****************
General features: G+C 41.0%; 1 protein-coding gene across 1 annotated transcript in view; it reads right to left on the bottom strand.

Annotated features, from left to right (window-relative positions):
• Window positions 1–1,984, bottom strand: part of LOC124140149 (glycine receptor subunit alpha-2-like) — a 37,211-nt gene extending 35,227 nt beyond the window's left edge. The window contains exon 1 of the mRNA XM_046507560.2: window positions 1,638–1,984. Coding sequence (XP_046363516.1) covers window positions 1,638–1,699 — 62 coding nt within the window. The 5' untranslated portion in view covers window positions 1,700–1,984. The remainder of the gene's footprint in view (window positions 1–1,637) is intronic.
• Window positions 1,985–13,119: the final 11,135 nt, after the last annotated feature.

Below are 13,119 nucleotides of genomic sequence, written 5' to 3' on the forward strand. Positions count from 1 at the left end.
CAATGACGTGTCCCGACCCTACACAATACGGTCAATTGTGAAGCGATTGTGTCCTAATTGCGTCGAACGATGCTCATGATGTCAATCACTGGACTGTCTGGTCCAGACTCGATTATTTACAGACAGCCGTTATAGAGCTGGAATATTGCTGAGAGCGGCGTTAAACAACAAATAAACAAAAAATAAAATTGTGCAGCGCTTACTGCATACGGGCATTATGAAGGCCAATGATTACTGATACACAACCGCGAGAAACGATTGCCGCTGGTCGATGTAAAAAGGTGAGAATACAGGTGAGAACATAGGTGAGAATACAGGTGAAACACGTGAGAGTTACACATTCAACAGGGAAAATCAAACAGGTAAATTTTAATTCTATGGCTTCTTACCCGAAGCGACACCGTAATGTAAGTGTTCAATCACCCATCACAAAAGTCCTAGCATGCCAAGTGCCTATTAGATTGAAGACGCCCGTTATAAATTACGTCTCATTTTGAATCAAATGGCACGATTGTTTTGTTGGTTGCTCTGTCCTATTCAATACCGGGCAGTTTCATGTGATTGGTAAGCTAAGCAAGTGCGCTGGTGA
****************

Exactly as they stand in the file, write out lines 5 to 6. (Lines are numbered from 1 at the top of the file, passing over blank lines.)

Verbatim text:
Below are 13,119 nucleotides of genomic sequence, written 5' to 3' on the forward strand. Positions count from 1 at the left end.
CAATGACGTGTCCCGACCCTACACAATACGGTCAATTGTGAAGCGATTGTGTCCTAATTGCGTCGAACGATGCTCATGATGTCAATCACTGGACTGTCTGGTCCAGACTCGATTATTTACAGACAGCCGTTATAGAGCTGGAATATTGCTGAGAGCGGCGTTAAACAACAAATAAACAAAAAATAAAATTGTGCAGCGCTTACTGCATACGGGCATTATGAAGGCCAATGATTACTGATACACAACCGCGAGAAACGATTGCCGCTGGTCGATGTAAAAAGGTGAGAATACAGGTGAGAACATAGGTGAGAATACAGGTGAAACACGTGAGAGTTACACATTCAACAGGGAAAATCAAACAGGTAAATTTTAATTCTATGGCTTCTTACCCGAAGCGACACCGTAATGTAAGTGTTCAATCACCCATCACAAAAGTCCTAGCATGCCAAGTGCCTATTAGATTGAAGACGCCCGTTATAAATTACGTCTCATTTTGAATCAAATGGCACGATTGTTTTGTTGGTTGCTCTGTCCTATTCAATACCGGGCAGTTTCATGTGATTGGTAAGCTAAGCAAGTGCGCTGGTGA